After three unprecedented consecutive years of decline, early estimates have brought the bad news that China’s energy-related CO2 emissions appear to have risen in 2017. Very preliminary estimates for the months passed of 2018 suggest that this trend is continuing. Is it time to give up hope that CO2 emissions can be controlled? The answer to this question depends on understanding what has driven the rising emissions in 2017. This paper addresses this issue with respect to China, the world’s largest emitter.
The recent performance of China in terms of addressing climate change and transitioning its energy sector has been somewhat flattered by an un-reported economic slowdown in the period 2013 to 2016. Looking at the energy data for the last three years, it seems implausible that China’s economy has grown as fast as reported.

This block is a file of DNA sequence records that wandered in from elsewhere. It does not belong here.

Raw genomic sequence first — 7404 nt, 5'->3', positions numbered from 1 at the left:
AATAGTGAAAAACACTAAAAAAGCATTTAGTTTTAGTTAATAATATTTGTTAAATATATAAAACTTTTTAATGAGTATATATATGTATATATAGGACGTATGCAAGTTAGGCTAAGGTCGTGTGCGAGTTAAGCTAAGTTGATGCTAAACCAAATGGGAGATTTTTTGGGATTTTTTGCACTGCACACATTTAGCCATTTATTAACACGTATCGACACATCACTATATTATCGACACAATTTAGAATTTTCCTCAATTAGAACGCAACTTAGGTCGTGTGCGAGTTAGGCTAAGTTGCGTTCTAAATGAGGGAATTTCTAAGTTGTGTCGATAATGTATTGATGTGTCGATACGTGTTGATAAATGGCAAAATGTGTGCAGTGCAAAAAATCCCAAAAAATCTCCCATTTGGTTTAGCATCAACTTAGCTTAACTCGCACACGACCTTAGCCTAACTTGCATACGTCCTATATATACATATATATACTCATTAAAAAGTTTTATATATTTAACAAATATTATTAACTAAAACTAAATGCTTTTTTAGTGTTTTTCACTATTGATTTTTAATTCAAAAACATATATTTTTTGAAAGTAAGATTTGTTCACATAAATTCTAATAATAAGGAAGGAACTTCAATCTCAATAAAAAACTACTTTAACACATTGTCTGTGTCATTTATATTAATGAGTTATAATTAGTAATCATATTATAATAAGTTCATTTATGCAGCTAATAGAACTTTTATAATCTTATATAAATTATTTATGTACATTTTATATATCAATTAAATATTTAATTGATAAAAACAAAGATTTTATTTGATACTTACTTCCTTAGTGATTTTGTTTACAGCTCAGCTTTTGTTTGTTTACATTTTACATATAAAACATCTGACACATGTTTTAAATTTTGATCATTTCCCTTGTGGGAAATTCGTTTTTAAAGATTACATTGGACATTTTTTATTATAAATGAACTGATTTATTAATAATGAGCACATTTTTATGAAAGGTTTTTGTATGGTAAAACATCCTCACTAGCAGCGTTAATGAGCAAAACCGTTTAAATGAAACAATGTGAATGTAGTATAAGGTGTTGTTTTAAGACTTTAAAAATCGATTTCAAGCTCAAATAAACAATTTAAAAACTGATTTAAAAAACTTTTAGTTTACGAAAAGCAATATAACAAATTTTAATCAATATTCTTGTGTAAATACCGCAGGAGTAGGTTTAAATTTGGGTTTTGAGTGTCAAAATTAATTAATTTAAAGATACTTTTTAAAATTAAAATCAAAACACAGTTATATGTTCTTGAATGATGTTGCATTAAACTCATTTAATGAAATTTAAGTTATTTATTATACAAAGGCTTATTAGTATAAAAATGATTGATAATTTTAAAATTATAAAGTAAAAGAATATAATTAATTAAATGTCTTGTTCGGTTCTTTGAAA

Recent stimulus has reversed this slowdown and economic recovery has driven a rapid growth in energy demand in 2017. In the future, it seems likely that economic growth rates will decline moderately year on year, on the back of declining growth rates of investment and industrial production. This should assist in keeping energy demand growth in check, although not to the extent seen in 2013 to 2016.
If energy demand growth can be slowed in the coming years compared to the growth rate seen in 2017, it is likely that the supply growth of low-carbon energy would be sufficient to keep emissions growth in check. On balance, it appears likely that the next few years will see approximately stagnant emissions in China, with alternating years of slight growth or slight decline. A definitive peak and declining trend thereafter still appears some way off.
China is still well on track to achieve its 2020 and 2030 climate policy commitments, in particular the target to reduce the carbon intensity of GDP by 60-65% by 2030. Indeed, it still seems likely that China would overachieve this target. It appears still likely that China would peak its CO2 emissions before 2030.